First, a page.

A culture can be made up of individual communities or individual communities that overlap. Sometimes the culture of these smaller communities enhance our personal values. Sometimes they do not, but they still have some affect on us. For example, consider my rural / suburban chosen hometown in New Hampshire. My family and I participate in the school system, as local volunteers in various groups, in girl scouts, and we associate with our neighbors. My daughter and I have library cards. We frequent local shops and make use of town parks... All of these small communities in which we participate together make a larger community. I primarily value a few parts of my local culture. One element I particularly value is the "culture of education" my town usually tries to embrace. In fact, that is one of the main reasons my husband and I moved here -- to adopt that culture that will help us build values we already possessed and transfer them to our child. That does not mean that the educational system is what all members of my various local communities value. My neighbor may value sports culture over education for example, but their kids go to school with my kids so certain things are expected of all them. We are all influenced by each other and our local "culture" and various community cultures are influenced by the connections.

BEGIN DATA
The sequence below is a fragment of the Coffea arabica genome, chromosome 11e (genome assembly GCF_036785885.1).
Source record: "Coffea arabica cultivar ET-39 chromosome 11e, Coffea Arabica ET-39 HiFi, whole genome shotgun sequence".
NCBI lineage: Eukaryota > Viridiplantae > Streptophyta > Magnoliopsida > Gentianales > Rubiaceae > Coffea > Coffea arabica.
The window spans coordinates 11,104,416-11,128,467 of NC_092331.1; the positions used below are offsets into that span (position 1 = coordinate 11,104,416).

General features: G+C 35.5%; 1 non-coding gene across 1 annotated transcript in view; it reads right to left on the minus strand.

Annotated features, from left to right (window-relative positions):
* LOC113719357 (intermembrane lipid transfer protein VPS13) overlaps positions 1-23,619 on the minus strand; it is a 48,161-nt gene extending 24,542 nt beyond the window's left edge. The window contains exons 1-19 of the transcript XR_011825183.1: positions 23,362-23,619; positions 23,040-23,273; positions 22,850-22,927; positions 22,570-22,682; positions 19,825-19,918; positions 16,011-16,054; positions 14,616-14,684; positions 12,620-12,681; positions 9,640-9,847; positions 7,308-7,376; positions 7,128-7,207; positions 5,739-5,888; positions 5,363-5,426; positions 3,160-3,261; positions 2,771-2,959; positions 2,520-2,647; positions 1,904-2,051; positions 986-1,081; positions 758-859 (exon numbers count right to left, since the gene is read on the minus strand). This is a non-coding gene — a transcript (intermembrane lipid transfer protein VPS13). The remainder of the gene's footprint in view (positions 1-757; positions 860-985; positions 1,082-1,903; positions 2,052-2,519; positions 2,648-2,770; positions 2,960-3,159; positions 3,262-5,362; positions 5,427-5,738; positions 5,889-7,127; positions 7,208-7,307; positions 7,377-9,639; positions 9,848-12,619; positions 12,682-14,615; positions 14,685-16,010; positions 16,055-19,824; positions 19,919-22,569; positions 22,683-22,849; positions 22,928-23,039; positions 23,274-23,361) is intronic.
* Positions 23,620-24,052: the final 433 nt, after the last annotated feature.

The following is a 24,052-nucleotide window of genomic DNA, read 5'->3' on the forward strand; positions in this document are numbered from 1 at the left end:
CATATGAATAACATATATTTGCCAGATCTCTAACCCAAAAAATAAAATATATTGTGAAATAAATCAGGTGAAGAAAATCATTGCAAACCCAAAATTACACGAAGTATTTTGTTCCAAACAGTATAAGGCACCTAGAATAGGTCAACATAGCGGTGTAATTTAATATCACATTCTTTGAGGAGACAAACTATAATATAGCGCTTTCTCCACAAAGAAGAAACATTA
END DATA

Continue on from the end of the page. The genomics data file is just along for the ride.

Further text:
The Importance of "Culture" to Cultural Heritage Professionals

As cultural heritage professionals, it is useful to define the various communities we wish to document and our various audiences. I think it is also particularly valuable to try to understand the diversity of various community cultures and the ways they interrelate. We should consciously think about the meaning of culture when collecting objects (material culture) or creating documentation methods for things that are not as easily passed down such as dance, music and language (intangible culture.) This will enable us to provide better access to the information we've accumulated by allowing us to point out connections across collections to the public. Using the idea of preserving "culture" in all its forms will enhance what we do and how we portray ourselves to the world.